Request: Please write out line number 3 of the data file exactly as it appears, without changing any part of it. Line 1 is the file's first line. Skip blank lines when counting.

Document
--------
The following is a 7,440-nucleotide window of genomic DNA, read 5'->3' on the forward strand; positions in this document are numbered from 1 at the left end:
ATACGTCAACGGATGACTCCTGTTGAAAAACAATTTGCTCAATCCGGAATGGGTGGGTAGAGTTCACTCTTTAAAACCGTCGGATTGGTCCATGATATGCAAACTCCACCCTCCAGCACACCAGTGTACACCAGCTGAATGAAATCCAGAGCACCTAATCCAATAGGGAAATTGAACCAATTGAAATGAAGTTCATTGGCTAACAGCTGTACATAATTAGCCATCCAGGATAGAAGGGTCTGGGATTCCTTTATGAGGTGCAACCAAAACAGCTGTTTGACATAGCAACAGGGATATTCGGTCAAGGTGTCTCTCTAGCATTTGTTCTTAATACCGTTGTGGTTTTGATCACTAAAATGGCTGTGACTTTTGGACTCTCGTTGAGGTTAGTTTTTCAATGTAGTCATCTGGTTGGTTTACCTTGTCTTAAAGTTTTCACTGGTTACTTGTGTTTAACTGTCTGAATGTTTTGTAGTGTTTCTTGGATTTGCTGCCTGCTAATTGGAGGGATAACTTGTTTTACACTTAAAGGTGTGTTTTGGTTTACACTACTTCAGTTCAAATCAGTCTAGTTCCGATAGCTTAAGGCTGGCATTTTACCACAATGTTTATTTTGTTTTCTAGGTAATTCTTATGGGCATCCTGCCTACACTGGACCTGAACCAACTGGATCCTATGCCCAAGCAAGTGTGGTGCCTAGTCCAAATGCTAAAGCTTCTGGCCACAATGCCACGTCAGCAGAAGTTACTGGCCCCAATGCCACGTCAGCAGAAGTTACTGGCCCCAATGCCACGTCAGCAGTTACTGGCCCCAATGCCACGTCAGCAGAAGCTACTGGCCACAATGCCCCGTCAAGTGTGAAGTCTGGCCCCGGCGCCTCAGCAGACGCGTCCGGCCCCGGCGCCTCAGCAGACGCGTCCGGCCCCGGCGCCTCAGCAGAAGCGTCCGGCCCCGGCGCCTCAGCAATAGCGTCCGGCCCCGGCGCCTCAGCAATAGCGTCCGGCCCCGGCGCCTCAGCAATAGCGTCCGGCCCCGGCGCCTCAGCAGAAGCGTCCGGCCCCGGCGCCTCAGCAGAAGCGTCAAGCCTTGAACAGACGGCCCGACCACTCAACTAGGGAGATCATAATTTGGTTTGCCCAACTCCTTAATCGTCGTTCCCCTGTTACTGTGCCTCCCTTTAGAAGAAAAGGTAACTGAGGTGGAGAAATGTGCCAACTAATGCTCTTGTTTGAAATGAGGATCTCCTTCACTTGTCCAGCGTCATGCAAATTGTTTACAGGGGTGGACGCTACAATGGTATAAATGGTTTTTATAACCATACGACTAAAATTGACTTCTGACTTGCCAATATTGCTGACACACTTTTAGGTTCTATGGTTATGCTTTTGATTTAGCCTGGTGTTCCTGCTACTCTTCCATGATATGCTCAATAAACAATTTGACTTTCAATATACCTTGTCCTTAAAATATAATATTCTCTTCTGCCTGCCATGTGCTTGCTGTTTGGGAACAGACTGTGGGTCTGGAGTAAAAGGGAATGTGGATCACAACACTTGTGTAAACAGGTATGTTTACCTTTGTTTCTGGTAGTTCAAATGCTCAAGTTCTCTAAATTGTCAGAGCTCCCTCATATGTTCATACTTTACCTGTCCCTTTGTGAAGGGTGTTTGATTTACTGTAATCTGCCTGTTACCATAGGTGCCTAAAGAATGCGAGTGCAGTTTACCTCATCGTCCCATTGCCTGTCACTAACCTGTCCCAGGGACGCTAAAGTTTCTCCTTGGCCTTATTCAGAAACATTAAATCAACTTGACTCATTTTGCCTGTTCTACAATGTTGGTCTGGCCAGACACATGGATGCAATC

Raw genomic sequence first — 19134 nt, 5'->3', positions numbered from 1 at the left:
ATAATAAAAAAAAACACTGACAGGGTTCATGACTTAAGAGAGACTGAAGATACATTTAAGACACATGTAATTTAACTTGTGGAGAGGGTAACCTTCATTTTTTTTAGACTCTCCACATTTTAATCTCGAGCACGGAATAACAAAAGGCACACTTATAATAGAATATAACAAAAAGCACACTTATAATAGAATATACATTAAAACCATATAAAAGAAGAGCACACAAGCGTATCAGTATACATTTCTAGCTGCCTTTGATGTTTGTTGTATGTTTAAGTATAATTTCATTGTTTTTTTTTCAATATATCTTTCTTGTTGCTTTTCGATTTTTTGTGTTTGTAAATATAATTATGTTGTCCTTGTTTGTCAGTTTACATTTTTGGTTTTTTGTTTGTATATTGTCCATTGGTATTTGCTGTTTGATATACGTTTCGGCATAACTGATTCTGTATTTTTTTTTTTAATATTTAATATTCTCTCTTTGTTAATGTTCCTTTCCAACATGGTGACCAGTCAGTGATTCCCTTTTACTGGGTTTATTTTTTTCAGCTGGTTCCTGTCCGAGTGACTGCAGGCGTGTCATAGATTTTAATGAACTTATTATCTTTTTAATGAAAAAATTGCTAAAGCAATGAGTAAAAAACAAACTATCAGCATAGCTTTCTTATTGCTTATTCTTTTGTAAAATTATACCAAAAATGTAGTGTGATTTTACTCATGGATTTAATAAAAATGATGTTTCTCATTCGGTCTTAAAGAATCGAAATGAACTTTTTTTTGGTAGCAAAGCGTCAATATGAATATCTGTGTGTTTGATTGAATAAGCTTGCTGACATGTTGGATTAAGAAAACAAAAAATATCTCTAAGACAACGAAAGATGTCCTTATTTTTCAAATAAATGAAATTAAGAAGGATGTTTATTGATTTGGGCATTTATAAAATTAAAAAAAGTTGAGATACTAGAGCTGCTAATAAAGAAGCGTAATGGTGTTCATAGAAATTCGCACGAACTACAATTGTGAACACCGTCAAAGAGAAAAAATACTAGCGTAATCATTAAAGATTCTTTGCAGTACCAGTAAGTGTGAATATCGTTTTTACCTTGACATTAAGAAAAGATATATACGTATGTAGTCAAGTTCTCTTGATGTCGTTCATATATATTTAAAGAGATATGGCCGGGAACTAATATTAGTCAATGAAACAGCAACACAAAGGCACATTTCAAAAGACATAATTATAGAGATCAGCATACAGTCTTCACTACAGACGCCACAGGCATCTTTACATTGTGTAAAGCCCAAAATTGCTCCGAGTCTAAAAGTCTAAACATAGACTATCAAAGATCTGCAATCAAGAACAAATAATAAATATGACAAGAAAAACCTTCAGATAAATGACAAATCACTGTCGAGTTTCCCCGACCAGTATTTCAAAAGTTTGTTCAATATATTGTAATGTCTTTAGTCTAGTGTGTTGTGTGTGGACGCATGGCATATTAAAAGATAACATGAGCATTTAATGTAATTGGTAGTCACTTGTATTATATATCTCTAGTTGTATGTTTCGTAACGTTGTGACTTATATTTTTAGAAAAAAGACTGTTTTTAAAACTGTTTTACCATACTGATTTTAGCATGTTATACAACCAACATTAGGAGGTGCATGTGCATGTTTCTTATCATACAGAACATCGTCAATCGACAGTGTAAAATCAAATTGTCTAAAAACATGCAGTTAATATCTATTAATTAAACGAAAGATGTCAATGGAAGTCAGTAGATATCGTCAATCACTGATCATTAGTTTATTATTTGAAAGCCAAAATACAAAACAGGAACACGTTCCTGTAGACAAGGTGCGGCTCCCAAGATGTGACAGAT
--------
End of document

Raw genomic sequence first — 19134 nt, 5'->3', positions numbered from 1 at the left: